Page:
Family Planning Clinics Gear Up to Fight AIDS
In 1987, amid growing concern over the deepening AIDS crisis, the Centers for Disease Control recommended that all women seeking family planning services in clinics, hospitals or doctors’ offices receive counseling about AIDS and, if appropriate, testing for HIV. As described in a Perspectives special report published that summer, the proliferation of professional conferences, statements and guidelines reflected the medical community’s awareness that heterosexual and perinatal transmission of HIV were about to transform the AIDS epidemic. In fact, the rate of infection among heterosexual men and women was rising fast and would soon be double that among gay and bisexual men. This public health crisis had reached the doorsteps of the family planning community, and one big question was: How do clinic providers convince clients who do not believe they are at risk of HIV infection to take the necessary steps—such as using condoms and getting tested—to protect themselves and their partners?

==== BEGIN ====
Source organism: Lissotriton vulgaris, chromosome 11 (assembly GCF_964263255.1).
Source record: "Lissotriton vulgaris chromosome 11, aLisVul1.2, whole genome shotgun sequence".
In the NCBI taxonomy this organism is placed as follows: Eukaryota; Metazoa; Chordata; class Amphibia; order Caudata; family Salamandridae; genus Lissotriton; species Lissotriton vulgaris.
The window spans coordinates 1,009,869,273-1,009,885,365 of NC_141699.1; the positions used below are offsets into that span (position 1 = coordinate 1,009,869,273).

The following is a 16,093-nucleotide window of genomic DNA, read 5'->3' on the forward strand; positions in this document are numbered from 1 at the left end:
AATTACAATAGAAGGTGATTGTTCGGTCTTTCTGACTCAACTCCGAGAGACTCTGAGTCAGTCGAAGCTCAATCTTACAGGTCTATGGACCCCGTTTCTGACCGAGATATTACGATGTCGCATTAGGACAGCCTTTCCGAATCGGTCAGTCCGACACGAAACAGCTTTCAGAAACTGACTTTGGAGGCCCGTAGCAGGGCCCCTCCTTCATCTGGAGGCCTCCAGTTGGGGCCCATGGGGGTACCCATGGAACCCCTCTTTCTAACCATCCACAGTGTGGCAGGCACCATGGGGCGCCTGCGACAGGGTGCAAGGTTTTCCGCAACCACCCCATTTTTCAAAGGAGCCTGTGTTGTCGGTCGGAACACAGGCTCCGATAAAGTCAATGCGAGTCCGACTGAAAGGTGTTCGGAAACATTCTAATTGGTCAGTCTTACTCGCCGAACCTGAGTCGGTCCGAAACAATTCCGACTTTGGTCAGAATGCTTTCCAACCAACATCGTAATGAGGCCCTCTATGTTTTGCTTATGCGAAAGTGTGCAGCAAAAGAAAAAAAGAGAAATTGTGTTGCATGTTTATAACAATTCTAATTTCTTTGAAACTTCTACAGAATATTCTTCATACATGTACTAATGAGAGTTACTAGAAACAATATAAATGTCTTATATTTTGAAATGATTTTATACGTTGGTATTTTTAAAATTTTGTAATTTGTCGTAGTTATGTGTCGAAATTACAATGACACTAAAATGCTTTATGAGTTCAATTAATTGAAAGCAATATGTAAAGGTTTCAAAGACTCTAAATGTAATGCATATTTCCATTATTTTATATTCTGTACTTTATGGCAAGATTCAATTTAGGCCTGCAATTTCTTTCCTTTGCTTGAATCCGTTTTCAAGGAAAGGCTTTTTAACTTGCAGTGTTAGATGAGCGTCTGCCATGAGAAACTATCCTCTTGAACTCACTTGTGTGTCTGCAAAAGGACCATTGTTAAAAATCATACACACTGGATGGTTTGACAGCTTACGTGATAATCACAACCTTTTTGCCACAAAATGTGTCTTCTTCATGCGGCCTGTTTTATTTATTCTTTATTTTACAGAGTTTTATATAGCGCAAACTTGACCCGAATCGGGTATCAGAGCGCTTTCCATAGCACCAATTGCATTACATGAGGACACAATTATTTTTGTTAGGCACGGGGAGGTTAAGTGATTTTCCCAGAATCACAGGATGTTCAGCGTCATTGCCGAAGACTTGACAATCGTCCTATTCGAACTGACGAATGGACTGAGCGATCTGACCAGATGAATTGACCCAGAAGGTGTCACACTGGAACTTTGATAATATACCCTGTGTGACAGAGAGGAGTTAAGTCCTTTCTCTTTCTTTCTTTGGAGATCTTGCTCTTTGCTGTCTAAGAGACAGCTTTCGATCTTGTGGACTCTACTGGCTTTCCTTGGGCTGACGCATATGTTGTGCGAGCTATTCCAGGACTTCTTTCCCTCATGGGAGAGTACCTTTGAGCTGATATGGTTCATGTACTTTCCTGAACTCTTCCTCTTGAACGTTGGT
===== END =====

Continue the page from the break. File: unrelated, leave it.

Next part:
At the time, one of the main challenges identified by public health groups was the need to educate patients attending clinics, including family planning clinics, about the risks of HIV transmission, but to accomplish this task, it was widely recognized that clinic staff themselves needed to be trained to provide HIV counseling and testing. In describing the role that providers must play in reaching men and women who may be unaware of the risks, the executive director of Planned Parenthood of New York City explained, “Family planning clinics ... are the first line of defense in terms of education about and diagnosis of HIV and control of AIDS in the heterosexual population.” The Perspectives special report detailed how this call to action was being echoed by many in the medical and reproductive health communities. As one medical epidemiologist in the Baltimore health department summed up the situation, the time had come for family planning providers to expand their role “beyond birth control to disease control.”